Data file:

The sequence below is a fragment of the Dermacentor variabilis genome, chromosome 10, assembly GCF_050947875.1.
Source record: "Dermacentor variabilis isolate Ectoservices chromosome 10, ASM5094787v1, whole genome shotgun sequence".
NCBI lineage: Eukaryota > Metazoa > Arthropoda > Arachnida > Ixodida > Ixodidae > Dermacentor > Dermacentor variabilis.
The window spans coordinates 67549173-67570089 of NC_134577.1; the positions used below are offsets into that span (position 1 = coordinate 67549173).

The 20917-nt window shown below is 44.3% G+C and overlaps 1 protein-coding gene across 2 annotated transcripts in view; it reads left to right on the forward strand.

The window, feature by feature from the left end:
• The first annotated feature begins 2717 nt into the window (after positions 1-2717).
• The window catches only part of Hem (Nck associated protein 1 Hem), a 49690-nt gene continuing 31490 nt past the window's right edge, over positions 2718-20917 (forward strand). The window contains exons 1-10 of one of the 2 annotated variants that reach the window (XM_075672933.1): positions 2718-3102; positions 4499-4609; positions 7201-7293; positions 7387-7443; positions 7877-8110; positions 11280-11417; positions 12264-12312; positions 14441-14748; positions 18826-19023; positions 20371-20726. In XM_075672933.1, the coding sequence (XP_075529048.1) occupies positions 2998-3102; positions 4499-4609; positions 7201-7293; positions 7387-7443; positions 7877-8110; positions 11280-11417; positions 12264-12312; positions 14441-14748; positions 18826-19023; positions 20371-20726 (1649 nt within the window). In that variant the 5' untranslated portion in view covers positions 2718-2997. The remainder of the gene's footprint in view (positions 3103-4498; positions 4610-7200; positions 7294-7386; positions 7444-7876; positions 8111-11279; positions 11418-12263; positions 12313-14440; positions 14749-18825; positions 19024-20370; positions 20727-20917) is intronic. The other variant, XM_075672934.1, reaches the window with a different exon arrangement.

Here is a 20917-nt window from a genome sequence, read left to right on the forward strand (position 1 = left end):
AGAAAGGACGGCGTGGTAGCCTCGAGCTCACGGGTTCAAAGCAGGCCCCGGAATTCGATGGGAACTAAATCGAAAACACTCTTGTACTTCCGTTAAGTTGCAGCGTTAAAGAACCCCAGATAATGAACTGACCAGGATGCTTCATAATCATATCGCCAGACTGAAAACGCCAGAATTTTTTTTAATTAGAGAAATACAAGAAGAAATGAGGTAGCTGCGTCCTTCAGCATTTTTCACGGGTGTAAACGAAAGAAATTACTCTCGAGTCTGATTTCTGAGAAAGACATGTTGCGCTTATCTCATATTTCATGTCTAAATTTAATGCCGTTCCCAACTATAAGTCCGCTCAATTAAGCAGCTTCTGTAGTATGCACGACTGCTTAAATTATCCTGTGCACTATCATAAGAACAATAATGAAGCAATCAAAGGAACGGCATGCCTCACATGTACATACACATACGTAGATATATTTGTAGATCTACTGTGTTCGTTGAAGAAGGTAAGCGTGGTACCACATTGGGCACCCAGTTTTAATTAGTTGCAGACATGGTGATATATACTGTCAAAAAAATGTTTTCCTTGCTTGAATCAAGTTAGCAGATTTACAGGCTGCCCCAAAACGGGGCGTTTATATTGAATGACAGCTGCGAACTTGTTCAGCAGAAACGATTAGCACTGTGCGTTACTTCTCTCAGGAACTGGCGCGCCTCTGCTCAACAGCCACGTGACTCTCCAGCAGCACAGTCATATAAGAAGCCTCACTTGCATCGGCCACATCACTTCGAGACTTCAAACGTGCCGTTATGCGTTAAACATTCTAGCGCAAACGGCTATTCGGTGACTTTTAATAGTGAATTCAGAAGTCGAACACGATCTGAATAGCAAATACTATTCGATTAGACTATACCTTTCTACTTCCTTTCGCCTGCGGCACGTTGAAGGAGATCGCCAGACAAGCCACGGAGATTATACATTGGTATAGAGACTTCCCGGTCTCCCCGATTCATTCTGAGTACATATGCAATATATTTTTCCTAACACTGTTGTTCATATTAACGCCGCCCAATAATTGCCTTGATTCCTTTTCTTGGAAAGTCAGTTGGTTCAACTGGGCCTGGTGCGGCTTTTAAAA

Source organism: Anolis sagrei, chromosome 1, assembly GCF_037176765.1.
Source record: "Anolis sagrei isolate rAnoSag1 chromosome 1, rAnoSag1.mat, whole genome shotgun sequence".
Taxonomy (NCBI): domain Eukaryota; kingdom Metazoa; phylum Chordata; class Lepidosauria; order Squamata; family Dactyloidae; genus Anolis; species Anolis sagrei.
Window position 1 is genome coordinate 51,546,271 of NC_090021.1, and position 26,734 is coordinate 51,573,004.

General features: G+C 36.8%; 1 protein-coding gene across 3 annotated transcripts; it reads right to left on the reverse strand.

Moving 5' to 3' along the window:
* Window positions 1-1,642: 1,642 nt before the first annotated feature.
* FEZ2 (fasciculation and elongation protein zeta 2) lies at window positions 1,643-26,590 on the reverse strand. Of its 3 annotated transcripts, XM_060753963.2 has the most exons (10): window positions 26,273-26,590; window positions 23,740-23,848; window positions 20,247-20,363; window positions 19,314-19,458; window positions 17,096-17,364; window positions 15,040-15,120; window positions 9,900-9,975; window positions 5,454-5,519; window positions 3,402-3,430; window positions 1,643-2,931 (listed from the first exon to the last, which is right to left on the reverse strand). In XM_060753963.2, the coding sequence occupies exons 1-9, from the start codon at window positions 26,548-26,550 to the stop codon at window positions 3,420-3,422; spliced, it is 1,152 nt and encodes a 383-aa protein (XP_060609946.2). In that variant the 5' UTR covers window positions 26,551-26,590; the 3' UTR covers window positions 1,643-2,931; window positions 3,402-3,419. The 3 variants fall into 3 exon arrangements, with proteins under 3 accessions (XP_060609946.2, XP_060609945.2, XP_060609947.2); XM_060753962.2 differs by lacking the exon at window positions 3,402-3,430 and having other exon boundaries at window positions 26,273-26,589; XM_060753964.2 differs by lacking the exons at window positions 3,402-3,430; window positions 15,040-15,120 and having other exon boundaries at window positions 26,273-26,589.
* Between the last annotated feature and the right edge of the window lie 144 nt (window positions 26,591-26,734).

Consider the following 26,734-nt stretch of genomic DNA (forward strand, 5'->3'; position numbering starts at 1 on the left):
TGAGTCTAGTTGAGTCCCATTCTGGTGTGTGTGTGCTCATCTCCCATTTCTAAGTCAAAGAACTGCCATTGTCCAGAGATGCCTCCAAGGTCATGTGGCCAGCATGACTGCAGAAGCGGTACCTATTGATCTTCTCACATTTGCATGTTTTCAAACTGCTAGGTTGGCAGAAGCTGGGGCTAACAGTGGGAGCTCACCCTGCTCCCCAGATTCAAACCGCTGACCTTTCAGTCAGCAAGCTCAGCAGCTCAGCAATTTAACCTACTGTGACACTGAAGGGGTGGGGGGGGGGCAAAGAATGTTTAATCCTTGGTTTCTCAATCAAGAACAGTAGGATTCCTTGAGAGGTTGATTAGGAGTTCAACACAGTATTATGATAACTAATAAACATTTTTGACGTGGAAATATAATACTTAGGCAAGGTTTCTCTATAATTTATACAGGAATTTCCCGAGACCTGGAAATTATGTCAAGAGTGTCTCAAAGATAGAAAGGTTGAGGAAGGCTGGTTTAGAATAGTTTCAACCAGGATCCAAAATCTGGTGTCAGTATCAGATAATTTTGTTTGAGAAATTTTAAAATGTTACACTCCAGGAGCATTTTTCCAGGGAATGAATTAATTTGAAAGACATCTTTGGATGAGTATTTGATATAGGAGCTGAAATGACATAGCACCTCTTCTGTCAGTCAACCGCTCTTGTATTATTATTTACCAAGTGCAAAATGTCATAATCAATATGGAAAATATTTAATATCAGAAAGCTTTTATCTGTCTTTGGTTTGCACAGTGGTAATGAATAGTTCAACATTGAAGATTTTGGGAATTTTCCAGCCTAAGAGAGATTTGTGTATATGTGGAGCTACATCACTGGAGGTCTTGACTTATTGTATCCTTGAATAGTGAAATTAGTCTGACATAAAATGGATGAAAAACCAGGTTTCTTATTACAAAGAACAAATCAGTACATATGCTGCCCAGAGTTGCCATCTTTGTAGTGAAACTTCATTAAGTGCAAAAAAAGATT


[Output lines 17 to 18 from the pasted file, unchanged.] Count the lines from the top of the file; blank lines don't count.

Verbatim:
* Window positions 1-1,642: 1,642 nt before the first annotated feature.
* FEZ2 (fasciculation and elongation protein zeta 2) lies at window positions 1,643-26,590 on the reverse strand. Of its 3 annotated transcripts, XM_060753963.2 has the most exons (10): window positions 26,273-26,590; window positions 23,740-23,848; window positions 20,247-20,363; window positions 19,314-19,458; window positions 17,096-17,364; window positions 15,040-15,120; window positions 9,900-9,975; window positions 5,454-5,519; window positions 3,402-3,430; window positions 1,643-2,931 (listed from the first exon to the last, which is right to left on the reverse strand). In XM_060753963.2, the coding sequence occupies exons 1-9, from the start codon at window positions 26,548-26,550 to the stop codon at window positions 3,420-3,422; spliced, it is 1,152 nt and encodes a 383-aa protein (XP_060609946.2). In that variant the 5' UTR covers window positions 26,551-26,590; the 3' UTR covers window positions 1,643-2,931; window positions 3,402-3,419. The 3 variants fall into 3 exon arrangements, with proteins under 3 accessions (XP_060609946.2, XP_060609945.2, XP_060609947.2); XM_060753962.2 differs by lacking the exon at window positions 3,402-3,430 and having other exon boundaries at window positions 26,273-26,589; XM_060753964.2 differs by lacking the exons at window positions 3,402-3,430; window positions 15,040-15,120 and having other exon boundaries at window positions 26,273-26,589.